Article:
If being a part of the iaido/kendo world puts admiral Drosoulakis in a minority, training in a kobudo ryuha puts him in an even slimmer one. Old school budo dojo are very rare in Greece and most of them are connected to ZNKR iai (Muso Jikiden Eisin Ryu, Muso Shinden Ryu and Shinkage Ryu); besides those there is one Tenshin Shoden Katori Shinto Ryu dojo, one Toda-ha Buko Ryu dojo, one Araki Ryu Kogusoku dojo and a couple of Daito Ryu Aikijujutsu dojo. Overall, less than 100 people train in the old arts in Greece and most of them are people already doing ZNKR iaido and kendo.

The problems are more or less the same with the ones pestering people who only do iaido and kendo: training space and equipment is hard to find (even in Japan, most kobudo ryuha need to have their weapons custom-crafted), Greece doesn’t have good wood for making weapons and craftsmen are very scarce and, worse of all, really qualified teachers are very hard to find outside Japan. The groups mentioned above are all connected to some licensed teacher from abroad; Japanese or otherwise. And since their teacher only visits Greece once or twice per year and they reciprocate the visit once or twice more, their progress is slow. Steady but slow.

You wouldn’t guess all that from the high spirits in the Furyu dojo hatsunuki, though. In the modest party that follows the training, where members drink sake and eat the customary New Year cake (with a coin inside; the person who finds the coin is supposed to have good luck for the rest of the year), conversation is lively and filled with laughter and friendly teasing; nobody hasn’t even changed into their everyday (and much warmer!) clothes. The day after tomorrow (January 2nd is also a holiday in Greece) they will all be in their jobs, wearing their suits and ties facing the challenges of their normal lives and the big problems the country is been up against for the last year or so. But today, for these few hours, their reality is the keikogi, the obi and the hakama and, above all, the sword, the dojo and their sensei.



This community, this sense of being part of a culture far and foreign but at the same time close and familiar and this effort to become better both as budoka and as human beings is the cornerstone upon which some Greeks have chosen to build their lives. They know they are only a small part of a ten million society which in its majority cares identifies “sportsmanship” as “sitting at home and watching football on TV”. But time is on this tiny minority’s side: everyday, more people come to the dojo door and cross the threshold. And every such person is a small victory for people like admiral Drosoulakis and Japanese budo.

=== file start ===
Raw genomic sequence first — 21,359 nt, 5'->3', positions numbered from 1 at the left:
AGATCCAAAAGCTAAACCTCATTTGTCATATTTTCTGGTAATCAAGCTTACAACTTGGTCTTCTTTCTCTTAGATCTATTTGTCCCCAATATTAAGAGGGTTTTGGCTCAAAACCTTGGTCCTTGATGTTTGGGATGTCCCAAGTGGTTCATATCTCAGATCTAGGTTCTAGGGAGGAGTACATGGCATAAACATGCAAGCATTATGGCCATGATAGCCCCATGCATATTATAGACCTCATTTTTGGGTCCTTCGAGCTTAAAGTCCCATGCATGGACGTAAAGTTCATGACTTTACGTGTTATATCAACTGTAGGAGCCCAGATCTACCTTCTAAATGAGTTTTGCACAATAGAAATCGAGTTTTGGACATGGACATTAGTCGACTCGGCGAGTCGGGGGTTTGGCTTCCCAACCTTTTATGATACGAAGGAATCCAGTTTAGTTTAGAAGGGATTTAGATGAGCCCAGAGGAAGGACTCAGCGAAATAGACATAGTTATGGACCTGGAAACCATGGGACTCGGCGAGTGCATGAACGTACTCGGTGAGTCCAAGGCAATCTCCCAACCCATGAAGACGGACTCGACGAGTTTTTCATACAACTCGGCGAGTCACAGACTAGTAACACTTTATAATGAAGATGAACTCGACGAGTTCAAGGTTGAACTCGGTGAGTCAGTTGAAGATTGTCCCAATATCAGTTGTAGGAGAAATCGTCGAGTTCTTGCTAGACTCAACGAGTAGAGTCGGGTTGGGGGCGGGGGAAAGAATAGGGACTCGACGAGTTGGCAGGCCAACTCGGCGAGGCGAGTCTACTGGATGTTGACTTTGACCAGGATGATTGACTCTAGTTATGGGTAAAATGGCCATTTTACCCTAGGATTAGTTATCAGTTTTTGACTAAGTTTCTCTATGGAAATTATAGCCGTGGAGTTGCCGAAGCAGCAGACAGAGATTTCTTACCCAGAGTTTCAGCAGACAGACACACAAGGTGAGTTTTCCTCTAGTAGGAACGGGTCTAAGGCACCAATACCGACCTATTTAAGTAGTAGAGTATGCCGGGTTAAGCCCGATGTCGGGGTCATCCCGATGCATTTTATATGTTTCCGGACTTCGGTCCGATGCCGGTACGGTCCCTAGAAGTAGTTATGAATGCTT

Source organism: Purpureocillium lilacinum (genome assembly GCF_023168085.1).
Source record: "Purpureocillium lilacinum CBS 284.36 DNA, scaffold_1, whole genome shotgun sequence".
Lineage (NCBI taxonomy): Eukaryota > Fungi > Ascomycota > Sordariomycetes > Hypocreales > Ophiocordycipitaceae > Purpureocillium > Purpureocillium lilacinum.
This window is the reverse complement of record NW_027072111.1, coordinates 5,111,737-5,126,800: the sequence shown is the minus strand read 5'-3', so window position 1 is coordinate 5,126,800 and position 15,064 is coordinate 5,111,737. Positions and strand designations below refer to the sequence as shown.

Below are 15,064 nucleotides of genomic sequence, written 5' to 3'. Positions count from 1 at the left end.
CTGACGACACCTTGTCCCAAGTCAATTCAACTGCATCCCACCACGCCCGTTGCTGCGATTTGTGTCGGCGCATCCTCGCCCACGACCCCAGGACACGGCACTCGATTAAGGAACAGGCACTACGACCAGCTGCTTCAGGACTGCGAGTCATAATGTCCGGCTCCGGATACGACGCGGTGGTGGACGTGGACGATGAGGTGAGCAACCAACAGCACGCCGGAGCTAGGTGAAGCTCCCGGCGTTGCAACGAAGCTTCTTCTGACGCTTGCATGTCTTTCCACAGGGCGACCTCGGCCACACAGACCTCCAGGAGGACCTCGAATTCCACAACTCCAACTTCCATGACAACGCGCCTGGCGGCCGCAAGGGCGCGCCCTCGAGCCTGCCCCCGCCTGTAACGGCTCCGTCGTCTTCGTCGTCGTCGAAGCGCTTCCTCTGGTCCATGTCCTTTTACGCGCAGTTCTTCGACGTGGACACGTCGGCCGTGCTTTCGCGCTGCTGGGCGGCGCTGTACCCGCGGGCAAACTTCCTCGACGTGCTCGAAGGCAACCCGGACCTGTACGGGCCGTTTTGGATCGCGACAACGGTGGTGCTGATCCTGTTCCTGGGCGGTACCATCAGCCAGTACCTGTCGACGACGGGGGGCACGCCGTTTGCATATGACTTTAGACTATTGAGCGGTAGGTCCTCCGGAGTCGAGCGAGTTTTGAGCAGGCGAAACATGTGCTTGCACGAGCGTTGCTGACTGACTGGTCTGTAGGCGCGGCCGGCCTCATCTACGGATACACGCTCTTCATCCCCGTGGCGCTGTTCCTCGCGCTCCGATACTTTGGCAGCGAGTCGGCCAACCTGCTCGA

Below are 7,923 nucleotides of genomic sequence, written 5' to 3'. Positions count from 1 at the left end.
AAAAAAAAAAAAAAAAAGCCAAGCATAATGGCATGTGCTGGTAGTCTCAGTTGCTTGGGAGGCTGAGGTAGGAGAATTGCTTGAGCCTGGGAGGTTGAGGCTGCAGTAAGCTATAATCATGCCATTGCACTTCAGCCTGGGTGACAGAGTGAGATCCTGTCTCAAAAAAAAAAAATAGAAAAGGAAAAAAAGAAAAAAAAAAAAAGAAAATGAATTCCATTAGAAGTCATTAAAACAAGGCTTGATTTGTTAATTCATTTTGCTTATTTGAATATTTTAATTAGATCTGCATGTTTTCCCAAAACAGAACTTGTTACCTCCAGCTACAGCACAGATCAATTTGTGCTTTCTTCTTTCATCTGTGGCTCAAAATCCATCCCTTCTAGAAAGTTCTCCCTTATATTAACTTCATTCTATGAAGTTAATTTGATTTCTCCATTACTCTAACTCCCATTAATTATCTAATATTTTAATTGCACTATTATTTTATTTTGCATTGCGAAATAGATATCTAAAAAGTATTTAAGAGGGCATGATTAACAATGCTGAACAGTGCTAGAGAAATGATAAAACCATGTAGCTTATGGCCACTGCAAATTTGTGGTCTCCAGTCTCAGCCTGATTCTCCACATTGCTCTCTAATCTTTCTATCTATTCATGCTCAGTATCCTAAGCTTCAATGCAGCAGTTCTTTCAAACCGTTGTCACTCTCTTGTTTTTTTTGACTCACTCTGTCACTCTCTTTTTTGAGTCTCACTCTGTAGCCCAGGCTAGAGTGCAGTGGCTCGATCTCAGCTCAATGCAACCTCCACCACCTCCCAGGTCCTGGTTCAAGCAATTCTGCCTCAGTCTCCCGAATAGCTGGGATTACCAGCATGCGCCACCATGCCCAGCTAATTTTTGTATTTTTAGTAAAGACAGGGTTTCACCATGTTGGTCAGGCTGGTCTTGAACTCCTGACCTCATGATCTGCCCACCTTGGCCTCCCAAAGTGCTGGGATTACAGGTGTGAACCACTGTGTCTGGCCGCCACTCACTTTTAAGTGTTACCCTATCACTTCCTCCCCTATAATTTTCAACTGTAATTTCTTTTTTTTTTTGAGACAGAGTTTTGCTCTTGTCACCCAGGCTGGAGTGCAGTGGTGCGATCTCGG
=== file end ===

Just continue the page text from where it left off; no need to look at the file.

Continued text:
The time is 10:00 and we are out on the street. The sun is up but it’s still cold; 7-8 C, maybe less. Admiral Drosoulakis locks the dojo and the members greet each other, pick their stuff and start for their homes, some of which are more than an hour away. Traffic is still scarce and from passing cars, drivers and passengers look curiously at these people carrying gym backs and sword cases; the expressions on their faces seem to say “What on earth are these people doing this early on New Year’s day?” Could they really understand even if they were told? Probably not…

Rerated article:Hatsunuki: the first sword-drawing of the year Part.1

About the author

Grigoris Miliaresis has been practicing Japanese martial arts since 1986. He has dan grades in judo, aikido and iaido and has translated in Greek over 30 martial arts’ books including Jigoro Kano’s “Kodokan Judo”, Yagyu Munenori’s “The Life-Giving Sword”, Miyamoto Musashi’s “Book of Five Rings”, Takuan Shoho’s “The Unfettered Mind” and Donn Draeger’s “Martial Arts and Ways of Japan” trilogy. Since 2007 his practice has been exclusively in classic schools: Tenshin Buko-ryu Heiho under Ellis Amdur in Greece and Kent Sorensen in Japan and, since 2016, Ono-ha Itto-ryu under 17th headmaster Sasamori Takemi and 18th headmaster Yabuki Yuji.